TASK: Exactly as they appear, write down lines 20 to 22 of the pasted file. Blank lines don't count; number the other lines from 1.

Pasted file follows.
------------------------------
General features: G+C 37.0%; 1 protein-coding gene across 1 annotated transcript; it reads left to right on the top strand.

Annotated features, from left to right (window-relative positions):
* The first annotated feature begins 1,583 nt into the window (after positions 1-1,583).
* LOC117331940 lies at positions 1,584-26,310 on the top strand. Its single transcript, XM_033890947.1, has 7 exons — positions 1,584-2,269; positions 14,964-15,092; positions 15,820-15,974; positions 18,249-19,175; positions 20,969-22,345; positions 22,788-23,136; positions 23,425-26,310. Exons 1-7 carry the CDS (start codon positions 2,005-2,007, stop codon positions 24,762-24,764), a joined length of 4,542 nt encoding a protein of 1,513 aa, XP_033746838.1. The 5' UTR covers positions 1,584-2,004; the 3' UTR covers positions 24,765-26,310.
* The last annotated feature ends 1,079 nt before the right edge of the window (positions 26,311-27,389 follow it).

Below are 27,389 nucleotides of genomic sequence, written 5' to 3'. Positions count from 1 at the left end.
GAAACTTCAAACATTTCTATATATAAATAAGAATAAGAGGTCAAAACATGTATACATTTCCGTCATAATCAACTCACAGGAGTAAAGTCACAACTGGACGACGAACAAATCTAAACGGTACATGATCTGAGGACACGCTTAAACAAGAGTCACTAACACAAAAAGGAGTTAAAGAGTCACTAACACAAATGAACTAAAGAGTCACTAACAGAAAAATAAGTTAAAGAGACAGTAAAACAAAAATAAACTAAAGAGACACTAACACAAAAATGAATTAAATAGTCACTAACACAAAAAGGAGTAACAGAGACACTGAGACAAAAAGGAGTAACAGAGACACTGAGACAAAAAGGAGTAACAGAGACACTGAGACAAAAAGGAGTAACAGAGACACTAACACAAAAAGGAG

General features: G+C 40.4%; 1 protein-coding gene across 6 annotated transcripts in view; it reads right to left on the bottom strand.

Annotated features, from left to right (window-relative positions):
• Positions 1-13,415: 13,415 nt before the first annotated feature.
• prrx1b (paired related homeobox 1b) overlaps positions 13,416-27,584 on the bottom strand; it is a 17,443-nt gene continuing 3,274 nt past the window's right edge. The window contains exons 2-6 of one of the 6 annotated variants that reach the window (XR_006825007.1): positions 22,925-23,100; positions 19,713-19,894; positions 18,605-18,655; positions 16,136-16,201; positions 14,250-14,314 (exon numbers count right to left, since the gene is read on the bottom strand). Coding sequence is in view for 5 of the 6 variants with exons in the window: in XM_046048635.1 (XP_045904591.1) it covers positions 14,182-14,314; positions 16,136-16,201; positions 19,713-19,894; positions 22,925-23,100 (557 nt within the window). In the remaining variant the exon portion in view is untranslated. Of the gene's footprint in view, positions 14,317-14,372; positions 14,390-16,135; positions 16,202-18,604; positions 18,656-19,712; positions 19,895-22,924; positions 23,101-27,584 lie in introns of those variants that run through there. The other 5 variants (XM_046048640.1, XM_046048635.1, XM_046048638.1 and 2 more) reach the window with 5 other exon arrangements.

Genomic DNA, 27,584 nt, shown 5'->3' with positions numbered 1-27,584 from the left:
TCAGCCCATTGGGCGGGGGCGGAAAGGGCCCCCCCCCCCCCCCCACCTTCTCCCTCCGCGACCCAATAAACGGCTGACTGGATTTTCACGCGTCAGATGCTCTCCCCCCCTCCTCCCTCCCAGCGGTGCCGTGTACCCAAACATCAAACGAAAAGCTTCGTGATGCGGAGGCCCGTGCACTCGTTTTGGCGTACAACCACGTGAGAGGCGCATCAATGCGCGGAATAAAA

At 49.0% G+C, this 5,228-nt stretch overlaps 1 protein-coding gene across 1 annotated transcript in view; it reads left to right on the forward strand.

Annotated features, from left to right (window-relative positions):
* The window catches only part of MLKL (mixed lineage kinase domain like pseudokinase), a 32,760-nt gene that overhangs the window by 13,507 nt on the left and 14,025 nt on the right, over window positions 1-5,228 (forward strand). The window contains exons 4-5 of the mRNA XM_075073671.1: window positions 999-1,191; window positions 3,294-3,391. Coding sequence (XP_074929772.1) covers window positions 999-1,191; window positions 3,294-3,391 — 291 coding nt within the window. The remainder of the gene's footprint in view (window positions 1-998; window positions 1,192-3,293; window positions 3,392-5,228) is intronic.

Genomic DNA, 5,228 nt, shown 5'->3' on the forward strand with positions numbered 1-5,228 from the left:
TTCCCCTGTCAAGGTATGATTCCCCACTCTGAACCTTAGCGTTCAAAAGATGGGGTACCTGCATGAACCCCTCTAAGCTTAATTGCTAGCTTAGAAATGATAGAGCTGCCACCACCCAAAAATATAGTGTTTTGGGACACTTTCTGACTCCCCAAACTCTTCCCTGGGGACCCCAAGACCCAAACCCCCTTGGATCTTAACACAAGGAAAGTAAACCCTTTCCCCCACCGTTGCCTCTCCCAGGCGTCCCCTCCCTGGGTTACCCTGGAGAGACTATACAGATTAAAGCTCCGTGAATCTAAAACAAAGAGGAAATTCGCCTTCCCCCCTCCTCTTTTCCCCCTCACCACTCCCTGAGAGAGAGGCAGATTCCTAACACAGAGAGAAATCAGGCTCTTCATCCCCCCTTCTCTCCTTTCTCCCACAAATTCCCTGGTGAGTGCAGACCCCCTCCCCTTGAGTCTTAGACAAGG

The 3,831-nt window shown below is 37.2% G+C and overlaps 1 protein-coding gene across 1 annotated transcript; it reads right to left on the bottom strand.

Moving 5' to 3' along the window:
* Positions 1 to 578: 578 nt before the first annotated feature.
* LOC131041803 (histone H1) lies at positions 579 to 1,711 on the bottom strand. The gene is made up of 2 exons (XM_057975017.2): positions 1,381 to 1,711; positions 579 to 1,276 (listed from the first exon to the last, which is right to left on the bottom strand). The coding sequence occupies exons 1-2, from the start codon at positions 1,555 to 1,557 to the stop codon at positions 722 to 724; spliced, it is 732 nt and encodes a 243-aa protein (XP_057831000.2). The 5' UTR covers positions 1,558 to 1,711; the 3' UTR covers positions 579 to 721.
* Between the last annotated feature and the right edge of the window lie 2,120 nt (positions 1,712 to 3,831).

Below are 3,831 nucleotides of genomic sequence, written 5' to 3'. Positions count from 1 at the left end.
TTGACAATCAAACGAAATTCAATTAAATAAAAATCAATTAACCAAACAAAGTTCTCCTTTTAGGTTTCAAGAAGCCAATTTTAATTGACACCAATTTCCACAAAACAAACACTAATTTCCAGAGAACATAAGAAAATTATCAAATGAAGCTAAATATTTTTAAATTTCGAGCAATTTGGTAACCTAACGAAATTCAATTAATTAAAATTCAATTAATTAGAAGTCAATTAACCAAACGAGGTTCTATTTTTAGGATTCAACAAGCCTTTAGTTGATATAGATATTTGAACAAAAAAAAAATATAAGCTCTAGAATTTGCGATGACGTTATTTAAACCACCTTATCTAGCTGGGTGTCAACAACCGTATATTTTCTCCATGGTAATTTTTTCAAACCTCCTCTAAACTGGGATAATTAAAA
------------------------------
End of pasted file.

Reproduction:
Moving 5' to 3' along the window:
* Positions 1 to 578: 578 nt before the first annotated feature.
* LOC131041803 (histone H1) lies at positions 579 to 1,711 on the bottom strand. The gene is made up of 2 exons (XM_057975017.2): positions 1,381 to 1,711; positions 579 to 1,276 (listed from the first exon to the last, which is right to left on the bottom strand). The coding sequence occupies exons 1-2, from the start codon at positions 1,555 to 1,557 to the stop codon at positions 722 to 724; spliced, it is 732 nt and encodes a 243-aa protein (XP_057831000.2). The 5' UTR covers positions 1,558 to 1,711; the 3' UTR covers positions 579 to 721.